Meet your Neighbor: Dana McCall
Published 11:22 am Thursday, August 29, 2019
Dana McCall picked up her first dulcimer a decade ago.
After always wanting to play a musical instrument, she finally found hers.
Her love for the instrument and an acquaintance with Winchester musician and luthier Homer Ledford inspired her to create the Homer Ledford Dulcimer Festival in Winchester.
Now in its seventh year, the event brings instructors and musicians alike to Campbell Junior High School on Labor Day weekend for a day of classes.
On Saturday night, there is a public concert in the school auditorium.
Winchester Sun: How long have you been playing?
Dana McCall: I’ve been playing the dulcimer almost 10 years. I’d be a lot better if I’d been practicing more.
It’s a lot of comfort and a lot of fun.
WS: How did you get started?
DM: I come from a family that half of them could play by ear and the other half couldn’t tune a radio. I was on the side that couldn’t tune a radio. I always wanted to be able to play a musical instrument. We were at the Clark County Fair and I saw a bunch of ladies sitting in a circle and they were playing mountain dulcimers. I had never seen one before and I just thought they sounded beautiful. My husband and I went to a tractor museum at the Irvine Museum up in Irvine and there was a man sitting inside who had made some dulcimers. I bought one from him. At the time, I didn’t know one would turn into several. I went home and started plunking out on it by myself. I could play a few tunes. I found out we had a dulcimer club in Winchester, or we did at that time. I went to a meeting and no body had showed up that night. I sat out at (College) park … and started picking around with it. A lady walked up and said, “I’m with the club and no one showed up tonight.” She and another gentleman sat there and showed me how to play my first real song the right way. I played ‘Wildwood Flowers’ within about 15 minutes.
WS: How many dulcimers do you have?
DM: Right now, I’ve probably got about 35 or 36. I started collecting Homer Ledford dulcimers about eight years ago, and I have 14 of his. I have the largest private collection of Homer Ledford dulcimers.
WS: Where do you find them?
DM: Actually, I got on the internet for a while. I was looking on craigslist. I wasn’t specifically looking for Homer Ledford dulcimers, but I wanted at least one because he was from here in Winchester. I know Colista (Ledford, Homer’s wife). I didn’t know Homer that well. I met him a couple times before he passed away. I got on the internet. I don’t like to pay a lot for them. I found two in a thrift store in Cincinnati. I got one for $50 and one for $60. They didn’t know what they had. It just snowballed from there. People now will call me and ask me if I’m interested in one. If it’s something different that I don’t have, then I am, but I have several that are pretty similar. I have some that are really pretty with inlay in them. The one I brought today is one of my oldest. It’s one of his first 100 built. It’s my prized possession. They’re very hard to come by.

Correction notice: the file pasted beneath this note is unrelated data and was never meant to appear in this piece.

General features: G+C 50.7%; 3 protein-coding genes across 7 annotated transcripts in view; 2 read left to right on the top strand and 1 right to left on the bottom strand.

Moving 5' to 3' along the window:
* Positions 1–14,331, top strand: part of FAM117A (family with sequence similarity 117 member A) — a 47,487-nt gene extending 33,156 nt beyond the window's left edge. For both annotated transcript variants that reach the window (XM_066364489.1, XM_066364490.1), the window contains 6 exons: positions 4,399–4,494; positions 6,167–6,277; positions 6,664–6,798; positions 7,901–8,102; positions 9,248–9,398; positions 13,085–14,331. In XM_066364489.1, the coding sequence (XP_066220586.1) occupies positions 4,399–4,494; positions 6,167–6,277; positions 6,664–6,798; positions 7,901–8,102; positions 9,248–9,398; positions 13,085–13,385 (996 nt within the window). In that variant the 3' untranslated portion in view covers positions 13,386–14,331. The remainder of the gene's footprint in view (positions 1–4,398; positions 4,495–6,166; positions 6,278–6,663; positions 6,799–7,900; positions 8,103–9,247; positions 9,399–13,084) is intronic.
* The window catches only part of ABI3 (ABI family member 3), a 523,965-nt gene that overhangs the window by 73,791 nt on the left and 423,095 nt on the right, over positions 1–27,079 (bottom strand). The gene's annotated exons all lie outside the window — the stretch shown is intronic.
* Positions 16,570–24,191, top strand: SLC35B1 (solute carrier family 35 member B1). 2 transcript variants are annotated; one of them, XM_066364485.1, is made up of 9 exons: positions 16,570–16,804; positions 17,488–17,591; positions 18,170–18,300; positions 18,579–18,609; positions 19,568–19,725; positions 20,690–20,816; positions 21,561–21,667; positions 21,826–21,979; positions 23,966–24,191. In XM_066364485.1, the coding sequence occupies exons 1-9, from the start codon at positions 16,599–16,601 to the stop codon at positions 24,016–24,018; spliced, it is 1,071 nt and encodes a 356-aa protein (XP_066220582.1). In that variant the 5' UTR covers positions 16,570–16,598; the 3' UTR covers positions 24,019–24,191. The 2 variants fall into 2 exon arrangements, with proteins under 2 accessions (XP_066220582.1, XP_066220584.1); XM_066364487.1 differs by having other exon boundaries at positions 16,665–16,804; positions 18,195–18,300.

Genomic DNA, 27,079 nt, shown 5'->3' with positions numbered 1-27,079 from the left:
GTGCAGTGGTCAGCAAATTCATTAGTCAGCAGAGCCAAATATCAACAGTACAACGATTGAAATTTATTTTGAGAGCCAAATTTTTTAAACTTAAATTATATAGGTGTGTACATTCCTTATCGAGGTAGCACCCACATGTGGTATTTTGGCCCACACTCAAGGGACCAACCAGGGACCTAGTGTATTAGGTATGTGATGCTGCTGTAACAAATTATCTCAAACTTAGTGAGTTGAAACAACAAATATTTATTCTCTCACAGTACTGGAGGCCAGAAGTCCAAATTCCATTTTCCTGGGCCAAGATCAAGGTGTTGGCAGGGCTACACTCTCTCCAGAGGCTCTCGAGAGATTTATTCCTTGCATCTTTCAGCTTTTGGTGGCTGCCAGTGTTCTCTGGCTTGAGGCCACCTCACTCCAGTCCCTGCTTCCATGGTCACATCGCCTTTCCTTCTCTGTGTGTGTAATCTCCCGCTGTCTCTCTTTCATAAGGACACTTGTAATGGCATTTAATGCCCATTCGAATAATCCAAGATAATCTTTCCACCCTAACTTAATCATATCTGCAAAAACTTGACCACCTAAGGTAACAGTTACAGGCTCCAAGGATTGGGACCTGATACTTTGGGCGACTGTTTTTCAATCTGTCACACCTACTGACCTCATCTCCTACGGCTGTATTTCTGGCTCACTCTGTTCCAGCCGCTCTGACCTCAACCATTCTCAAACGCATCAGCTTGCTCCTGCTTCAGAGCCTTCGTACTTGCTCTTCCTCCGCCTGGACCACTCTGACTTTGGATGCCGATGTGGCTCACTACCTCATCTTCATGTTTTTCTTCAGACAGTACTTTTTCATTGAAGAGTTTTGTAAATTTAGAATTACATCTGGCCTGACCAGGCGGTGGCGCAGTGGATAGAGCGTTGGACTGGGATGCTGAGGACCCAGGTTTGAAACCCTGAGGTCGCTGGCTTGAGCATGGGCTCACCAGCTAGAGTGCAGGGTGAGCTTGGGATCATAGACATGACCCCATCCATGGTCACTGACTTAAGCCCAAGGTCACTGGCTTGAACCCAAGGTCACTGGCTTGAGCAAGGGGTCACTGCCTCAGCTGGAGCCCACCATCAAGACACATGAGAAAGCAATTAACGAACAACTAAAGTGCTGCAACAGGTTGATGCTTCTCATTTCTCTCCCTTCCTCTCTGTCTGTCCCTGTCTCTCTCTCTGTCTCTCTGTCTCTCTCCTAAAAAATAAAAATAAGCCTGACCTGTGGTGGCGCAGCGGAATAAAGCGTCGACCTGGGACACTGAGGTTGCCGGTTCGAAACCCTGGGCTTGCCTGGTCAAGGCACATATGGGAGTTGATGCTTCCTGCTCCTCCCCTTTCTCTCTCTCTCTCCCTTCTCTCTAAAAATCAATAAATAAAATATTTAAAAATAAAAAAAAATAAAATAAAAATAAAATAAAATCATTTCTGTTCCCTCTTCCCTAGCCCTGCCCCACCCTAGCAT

WS: Do you travel to many festivals?
DM: There are a lot of festivals. Just about every county has a dulcimer club, but not every county has a festival like I put on with the Homer Ledford. I just got back from one at the end of June. Nancy Barker in Bardstown puts on a great one. It’s a week long. We had 600 dulcimer players … all gathered at one school at one time. It’s really something to walk around a corner and … around every corner there’s someone playing music. During breaks between classes, they will be out and play music in the hallway, in the gym and in empty classrooms.
A dulcimer festival isn’t exactly what everyone considers a festival. A dulcimer festival is classes. I bring in teachers from all over. They teach classes all day Saturday and Saturday night we have a wonderful concert. It’s really nice. This year it will be Saturday, Aug. 31 at 6:30.
WS: Why did you start the Homer Ledford festival here?
DM: IT wasn’t something I’d really thought about at the time I did. I was contacted by the Leeds Center for the Arts. They asked me about putting on a festival. They didn’t have a concept of what a (dulcimer) festival was and it wasn’t a big money maker. After that first year, I started doing it on my own. It wasn’t a great time in my life because I was caring for my father who has Alzheimer’s. But I did everything over the phone. We had almost 50 people come the first year. It’s been up and down since then. This year is going to be a good year. It’s the first time I’m going into the festival in the black. (McCall said any funds left over go to the music program at Campbell Junior High School.) I almost quit it in 2015 because I lost my sister and I was diagnosed with stage 3 cancer. I didn’t know if I could handle it. If it hadn’t been for my family and some good friends that helped me get through, the Homer Ledford Festival might have stopped in 2015. I lost my father that year too. But it’s gone on, and it’s gotten better. It’s been fun doing it. It’s kept me going. Music, I think, is therapeutic. It’s good for the soul. When I’m hope with my father especially, I was kind of a recluse for five years. The mountain dulcimer and my painting … kept me sane.
WS: How many people have signed up for this year?
DM: I’ve already gotten over 30 registrations in the mail. That’s good because I usually get 10 to 15. With 30 registrations, I’m hoping to break 50 this year. It’s nice to have a small festival, the classes aren’t too big. Everybody that’s come said they really enjoy it, and that means a lot to me. I meet people I’ve met them for years and still might not know their first name, but we all know each other and its like a family. It is a really friendly atmosphere.
For more about the festival and the instructors, go to homerledforddulcimerfestival.com.